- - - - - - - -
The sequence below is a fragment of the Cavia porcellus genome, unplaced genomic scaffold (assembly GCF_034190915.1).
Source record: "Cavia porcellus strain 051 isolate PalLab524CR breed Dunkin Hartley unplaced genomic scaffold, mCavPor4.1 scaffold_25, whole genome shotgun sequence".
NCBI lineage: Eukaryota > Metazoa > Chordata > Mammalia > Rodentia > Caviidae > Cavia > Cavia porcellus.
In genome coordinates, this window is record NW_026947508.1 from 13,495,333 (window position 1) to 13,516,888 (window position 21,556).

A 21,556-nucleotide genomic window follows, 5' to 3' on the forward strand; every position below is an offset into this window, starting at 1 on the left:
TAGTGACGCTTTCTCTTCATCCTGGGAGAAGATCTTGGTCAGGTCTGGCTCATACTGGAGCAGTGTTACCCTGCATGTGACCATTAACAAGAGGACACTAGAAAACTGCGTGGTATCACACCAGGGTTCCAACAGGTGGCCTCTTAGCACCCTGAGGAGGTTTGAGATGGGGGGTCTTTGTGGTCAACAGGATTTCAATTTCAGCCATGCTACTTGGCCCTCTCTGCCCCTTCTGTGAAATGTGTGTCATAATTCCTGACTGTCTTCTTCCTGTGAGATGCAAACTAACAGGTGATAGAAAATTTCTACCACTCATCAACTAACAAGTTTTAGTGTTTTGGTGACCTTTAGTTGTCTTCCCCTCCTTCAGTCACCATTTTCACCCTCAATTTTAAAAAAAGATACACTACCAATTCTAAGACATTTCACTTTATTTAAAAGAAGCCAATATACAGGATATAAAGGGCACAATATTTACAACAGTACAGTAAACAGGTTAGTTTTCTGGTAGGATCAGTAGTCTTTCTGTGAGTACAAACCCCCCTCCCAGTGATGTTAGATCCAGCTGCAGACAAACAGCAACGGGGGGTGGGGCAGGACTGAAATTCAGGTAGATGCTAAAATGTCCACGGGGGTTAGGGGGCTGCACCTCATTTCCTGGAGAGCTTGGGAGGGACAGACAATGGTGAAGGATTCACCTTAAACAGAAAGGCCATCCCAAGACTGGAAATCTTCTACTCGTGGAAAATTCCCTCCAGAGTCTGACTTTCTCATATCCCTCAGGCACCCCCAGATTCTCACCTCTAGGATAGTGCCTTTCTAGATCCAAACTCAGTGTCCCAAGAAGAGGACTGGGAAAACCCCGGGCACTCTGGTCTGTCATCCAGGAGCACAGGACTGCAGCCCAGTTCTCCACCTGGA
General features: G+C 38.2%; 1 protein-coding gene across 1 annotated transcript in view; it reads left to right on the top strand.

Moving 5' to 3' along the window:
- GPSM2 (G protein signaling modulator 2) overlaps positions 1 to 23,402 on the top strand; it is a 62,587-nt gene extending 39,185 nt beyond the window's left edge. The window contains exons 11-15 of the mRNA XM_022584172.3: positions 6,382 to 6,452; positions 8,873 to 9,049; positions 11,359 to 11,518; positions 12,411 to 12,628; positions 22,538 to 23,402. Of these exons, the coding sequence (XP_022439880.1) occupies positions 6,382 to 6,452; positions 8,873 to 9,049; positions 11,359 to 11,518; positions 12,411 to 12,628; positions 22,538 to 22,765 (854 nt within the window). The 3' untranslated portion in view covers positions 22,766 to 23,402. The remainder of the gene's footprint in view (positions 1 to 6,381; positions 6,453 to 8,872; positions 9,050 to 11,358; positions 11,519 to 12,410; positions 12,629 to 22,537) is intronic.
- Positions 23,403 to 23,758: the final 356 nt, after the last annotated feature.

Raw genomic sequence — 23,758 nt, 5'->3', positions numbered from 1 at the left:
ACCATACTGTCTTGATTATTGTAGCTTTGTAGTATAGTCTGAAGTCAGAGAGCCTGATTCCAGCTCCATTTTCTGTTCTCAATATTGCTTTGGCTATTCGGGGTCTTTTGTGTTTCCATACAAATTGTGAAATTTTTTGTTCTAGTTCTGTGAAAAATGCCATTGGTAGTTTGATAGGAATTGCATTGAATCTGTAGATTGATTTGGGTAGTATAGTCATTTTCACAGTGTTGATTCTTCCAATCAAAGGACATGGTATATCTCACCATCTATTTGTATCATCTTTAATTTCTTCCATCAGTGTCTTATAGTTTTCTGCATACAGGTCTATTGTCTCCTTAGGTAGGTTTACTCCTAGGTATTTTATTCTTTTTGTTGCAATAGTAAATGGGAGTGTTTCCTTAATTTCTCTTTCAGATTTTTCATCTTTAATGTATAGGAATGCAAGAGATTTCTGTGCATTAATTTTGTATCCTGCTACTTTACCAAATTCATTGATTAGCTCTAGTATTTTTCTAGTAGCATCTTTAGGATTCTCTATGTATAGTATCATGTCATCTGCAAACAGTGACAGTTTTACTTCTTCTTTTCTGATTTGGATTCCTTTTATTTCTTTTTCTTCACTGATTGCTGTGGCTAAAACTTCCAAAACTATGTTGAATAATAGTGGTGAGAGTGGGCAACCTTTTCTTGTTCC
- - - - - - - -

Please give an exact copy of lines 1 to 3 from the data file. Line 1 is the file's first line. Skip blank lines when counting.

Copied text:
The sequence below is a fragment of the Cavia porcellus genome, unplaced genomic scaffold (assembly GCF_034190915.1).
Source record: "Cavia porcellus strain 051 isolate PalLab524CR breed Dunkin Hartley unplaced genomic scaffold, mCavPor4.1 scaffold_25, whole genome shotgun sequence".
NCBI lineage: Eukaryota > Metazoa > Chordata > Mammalia > Rodentia > Caviidae > Cavia > Cavia porcellus.